Éirinn go Brách
I hope you’re all wearing something green today!
In my self-isolation quarantine zone, I have a head of cabbage, bean soup (I don’t eat meat) and lots of greens to eat to keep me fortified with the right immune boosting energy. This is a favorite day of mine because I can almost feel my Irish ancestors dancing around me, especially as I eat the cabbage.
Honoring them is fun but also important in working towards a brighter future for each of us — understanding the sacrifices made by many in history so that we enjoy the ability to have more information in this day and age of pandemic, confusion and misinformation.
My mantra for travel and connecting in the world is centered strongly around honoring history, respecting peoples of the past and learning in meaningful ways in order to further humanity. To this point, I have a few blog posts you might want to check out that work to bring these concepts to life and might help during isolated and emotionally challenging times. Chernobyl, Berlin, and The Darker Side of Travel might seem like downer topics but they all focus around finding bright spots of humanity amidst troubling times.
The stories of the past give us insights that don’t have to direct our feelings now. To me, it’s about using historic data points as inspiration to grow and expand into something new, despite the current scenario. Think of all the potential ways humanity can expand from our current times.
Compassion is growing. Citizens are uniting around a foe that doesn’t care about politics, race or national identity. For the first time in many generations, we are being asked to put other people first in our decisions around how to interact socially. And humanity is slowly accepting this notion in ways that can hopefully help slow down or flatten the curve — preventing more acute catastrophe.
It is my hope that as we work to persevere through a scary pandemic and even scarier disruption to the global economy (we will get through this), connection with nature can emerge in new, higher ways. Parks and gardens can still be places to practice social distancing while also taking in more optimism associated with the leaves of spring pushing forward — not closing because of a pandemic, but opening despite it.
As a reminder, I have several posts on gardens and nature that might be a welcome alternative to the 24-hour news cycle. And just in case you run out of Charmin to Squeeze, here is a fun read from Hipcamp on natural alternatives when the Costco pallets are empty.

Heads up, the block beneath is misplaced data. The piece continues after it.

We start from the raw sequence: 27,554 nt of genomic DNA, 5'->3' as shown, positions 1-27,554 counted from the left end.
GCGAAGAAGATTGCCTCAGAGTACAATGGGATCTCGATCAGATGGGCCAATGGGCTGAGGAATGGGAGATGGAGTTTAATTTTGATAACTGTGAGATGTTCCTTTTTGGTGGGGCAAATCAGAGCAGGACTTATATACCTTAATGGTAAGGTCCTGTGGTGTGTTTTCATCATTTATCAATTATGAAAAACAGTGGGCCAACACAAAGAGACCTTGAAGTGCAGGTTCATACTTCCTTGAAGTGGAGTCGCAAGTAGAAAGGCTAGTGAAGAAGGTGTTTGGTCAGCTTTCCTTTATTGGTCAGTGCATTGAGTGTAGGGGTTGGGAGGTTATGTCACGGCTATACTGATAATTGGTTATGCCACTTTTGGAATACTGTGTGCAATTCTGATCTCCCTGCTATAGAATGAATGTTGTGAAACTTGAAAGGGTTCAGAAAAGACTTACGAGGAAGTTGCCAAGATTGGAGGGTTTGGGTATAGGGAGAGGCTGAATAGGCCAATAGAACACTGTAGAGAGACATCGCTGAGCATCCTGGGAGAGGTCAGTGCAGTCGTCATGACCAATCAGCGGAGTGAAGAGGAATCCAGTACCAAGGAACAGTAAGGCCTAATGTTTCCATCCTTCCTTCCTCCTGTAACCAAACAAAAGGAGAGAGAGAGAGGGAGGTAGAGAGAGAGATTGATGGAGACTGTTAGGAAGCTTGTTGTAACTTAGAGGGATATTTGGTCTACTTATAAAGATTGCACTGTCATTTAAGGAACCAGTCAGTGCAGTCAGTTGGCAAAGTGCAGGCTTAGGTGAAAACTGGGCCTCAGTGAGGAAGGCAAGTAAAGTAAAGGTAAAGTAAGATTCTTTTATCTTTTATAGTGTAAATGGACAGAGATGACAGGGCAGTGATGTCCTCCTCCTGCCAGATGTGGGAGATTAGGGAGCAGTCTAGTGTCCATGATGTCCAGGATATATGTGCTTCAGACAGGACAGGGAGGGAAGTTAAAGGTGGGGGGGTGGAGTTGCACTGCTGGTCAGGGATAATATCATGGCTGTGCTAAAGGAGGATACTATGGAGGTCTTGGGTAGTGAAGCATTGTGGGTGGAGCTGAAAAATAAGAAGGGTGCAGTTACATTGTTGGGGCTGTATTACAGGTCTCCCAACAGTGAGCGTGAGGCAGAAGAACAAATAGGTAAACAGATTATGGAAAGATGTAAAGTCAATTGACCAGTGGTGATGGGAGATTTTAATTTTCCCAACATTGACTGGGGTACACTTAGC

When the isolation blues get me down, I always remember this quote:
“Study nature, love nature, stay close to nature. It will never fail you.”Frank Lloyd Wright
Of course self-isolation doesn’t work too well if the mission, like mine, is to travel, make connections and report back to the world. So while it’s tough to confine my soul to a specific location for a period of time, photos of past journeys, chock-full of wonderful memories, are my new way to connect with the world I love. On this day, I’d be remiss not to bring to life the old country of Ireland, so I’ve created a photo essay of 20 shots that zap me right back to my time in Donegal last winter, 2019. In addition to photos, it’s possible to gain inspiration through the stories of others, including my own experience in Ireland at the Winter Solstice.
I can wander back in time to Ireland, when St. Patrick was kidnapped as a teenager in Britain and sold into slavery in Ireland to the would-be king. And ponder the notion that when they say St. Patrick drove all the snakes out of Ireland (which didn’t have snakes to begin with) they actually mean he drove all the pagans from the Emerald Isle. And that might not even be true.
Regardless of whether we study the true history and theology around St. Patrick or simply enjoy green beer, this day honors a person who stands for a uniting cry — bringing people together and giving them hope. And may my gift of blarney inspire you to have hope, nature and love in your life today and every day.
Now, I’m off to a virtual St. Patrick’s Day Zoom party!
Éirinn go Brách